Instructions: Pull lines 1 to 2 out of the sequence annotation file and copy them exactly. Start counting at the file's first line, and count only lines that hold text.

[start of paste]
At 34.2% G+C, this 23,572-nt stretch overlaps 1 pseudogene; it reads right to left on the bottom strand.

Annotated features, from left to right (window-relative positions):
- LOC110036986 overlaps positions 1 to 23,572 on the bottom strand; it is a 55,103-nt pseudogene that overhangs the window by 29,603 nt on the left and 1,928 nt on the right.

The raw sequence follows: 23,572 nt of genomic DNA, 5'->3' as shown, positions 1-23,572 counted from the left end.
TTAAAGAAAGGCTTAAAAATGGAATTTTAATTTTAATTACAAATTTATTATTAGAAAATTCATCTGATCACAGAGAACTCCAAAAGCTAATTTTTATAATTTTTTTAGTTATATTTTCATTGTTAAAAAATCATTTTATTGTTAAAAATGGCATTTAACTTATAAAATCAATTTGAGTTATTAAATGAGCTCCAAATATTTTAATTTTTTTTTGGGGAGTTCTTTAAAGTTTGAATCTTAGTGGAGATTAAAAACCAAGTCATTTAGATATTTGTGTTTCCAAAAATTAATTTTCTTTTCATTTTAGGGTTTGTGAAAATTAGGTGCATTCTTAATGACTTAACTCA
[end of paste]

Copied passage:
At 34.2% G+C, this 23,572-nt stretch overlaps 1 pseudogene; it reads right to left on the bottom strand.

Annotated features, from left to right (window-relative positions):